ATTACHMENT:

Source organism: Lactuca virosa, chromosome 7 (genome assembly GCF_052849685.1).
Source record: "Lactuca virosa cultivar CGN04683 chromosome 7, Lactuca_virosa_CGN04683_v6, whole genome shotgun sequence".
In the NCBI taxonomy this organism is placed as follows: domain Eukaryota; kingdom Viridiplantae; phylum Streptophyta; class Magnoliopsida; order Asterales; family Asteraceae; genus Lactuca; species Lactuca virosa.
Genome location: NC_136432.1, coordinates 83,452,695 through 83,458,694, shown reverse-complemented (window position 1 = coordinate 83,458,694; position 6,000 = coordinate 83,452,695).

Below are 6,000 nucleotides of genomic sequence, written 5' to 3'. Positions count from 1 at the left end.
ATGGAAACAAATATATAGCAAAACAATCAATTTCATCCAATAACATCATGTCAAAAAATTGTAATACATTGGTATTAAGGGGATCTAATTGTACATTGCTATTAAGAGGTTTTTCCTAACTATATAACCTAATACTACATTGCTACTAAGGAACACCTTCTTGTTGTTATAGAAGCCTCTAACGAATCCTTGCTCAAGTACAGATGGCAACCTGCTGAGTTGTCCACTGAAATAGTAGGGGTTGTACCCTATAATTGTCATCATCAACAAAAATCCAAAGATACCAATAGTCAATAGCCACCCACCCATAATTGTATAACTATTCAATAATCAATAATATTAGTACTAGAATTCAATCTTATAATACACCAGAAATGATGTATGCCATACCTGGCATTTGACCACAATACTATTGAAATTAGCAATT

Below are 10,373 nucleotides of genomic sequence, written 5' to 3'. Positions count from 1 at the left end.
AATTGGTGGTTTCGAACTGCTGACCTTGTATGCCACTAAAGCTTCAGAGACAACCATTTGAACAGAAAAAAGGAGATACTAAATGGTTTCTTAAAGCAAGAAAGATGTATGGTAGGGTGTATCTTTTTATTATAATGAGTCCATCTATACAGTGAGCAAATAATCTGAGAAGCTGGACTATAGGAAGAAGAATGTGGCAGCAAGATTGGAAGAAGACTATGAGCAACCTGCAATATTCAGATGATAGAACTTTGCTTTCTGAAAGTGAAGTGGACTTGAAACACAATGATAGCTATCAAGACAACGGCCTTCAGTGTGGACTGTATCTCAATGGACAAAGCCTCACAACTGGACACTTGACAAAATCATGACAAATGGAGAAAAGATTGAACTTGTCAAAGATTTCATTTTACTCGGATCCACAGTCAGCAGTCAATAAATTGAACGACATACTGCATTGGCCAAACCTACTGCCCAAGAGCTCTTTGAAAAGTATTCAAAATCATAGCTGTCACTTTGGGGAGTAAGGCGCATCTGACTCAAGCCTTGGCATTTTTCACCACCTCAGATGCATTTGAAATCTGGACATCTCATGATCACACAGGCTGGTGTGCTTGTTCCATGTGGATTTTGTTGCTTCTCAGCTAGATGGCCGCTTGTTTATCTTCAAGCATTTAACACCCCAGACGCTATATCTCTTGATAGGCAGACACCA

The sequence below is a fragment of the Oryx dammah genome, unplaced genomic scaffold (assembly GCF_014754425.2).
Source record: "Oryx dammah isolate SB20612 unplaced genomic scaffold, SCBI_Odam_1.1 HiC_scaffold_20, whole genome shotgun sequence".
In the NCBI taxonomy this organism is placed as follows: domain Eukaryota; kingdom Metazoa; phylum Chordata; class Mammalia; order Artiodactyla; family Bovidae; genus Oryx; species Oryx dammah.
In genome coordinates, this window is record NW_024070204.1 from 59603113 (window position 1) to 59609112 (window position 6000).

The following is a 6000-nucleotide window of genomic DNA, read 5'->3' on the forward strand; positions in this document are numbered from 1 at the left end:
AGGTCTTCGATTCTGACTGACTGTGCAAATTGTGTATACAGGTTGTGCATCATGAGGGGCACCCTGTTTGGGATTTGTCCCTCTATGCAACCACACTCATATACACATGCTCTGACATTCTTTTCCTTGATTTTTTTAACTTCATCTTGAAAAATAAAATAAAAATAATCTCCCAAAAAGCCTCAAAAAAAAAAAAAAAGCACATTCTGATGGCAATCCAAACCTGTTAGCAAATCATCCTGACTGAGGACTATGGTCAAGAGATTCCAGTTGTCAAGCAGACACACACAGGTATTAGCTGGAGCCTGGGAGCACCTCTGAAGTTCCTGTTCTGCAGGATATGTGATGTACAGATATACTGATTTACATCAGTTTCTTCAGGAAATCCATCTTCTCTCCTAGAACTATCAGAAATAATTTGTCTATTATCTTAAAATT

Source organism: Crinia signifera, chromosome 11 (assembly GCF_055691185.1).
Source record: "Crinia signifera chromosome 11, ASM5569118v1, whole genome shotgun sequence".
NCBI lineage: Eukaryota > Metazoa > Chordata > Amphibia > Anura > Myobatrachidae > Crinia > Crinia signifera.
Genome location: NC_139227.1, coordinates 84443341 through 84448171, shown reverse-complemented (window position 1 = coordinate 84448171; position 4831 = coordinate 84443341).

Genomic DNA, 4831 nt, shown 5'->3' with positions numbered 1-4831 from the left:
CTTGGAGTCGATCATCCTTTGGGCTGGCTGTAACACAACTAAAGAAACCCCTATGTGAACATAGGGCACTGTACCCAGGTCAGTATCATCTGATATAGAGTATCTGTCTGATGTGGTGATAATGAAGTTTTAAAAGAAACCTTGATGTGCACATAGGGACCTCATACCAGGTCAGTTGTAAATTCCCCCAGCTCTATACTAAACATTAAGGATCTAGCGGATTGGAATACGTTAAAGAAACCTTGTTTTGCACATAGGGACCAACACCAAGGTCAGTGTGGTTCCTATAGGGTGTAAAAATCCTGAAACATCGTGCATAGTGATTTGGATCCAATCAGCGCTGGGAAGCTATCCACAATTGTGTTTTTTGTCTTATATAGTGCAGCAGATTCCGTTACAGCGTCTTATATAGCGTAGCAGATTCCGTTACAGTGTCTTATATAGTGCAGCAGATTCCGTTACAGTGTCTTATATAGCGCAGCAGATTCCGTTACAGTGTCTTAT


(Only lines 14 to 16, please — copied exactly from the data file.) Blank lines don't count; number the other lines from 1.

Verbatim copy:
AGGTCTTCGATTCTGACTGACTGTGCAAATTGTGTATACAGGTTGTGCATCATGAGGGGCACCCTGTTTGGGATTTGTCCCTCTATGCAACCACACTCATATACACATGCTCTGACATTCTTTTCCTTGATTTTTTTAACTTCATCTTGAAAAATAAAATAAAAATAATCTCCCAAAAAGCCTCAAAAAAAAAAAAAAAGCACATTCTGATGGCAATCCAAACCTGTTAGCAAATCATCCTGACTGAGGACTATGGTCAAGAGATTCCAGTTGTCAAGCAGACACACACAGGTATTAGCTGGAGCCTGGGAGCACCTCTGAAGTTCCTGTTCTGCAGGATATGTGATGTACAGATATACTGATTTACATCAGTTTCTTCAGGAAATCCATCTTCTCTCCTAGAACTATCAGAAATAATTTGTCTATTATCTTAAAATT

Source organism: Crinia signifera, chromosome 11 (assembly GCF_055691185.1).
Source record: "Crinia signifera chromosome 11, ASM5569118v1, whole genome shotgun sequence".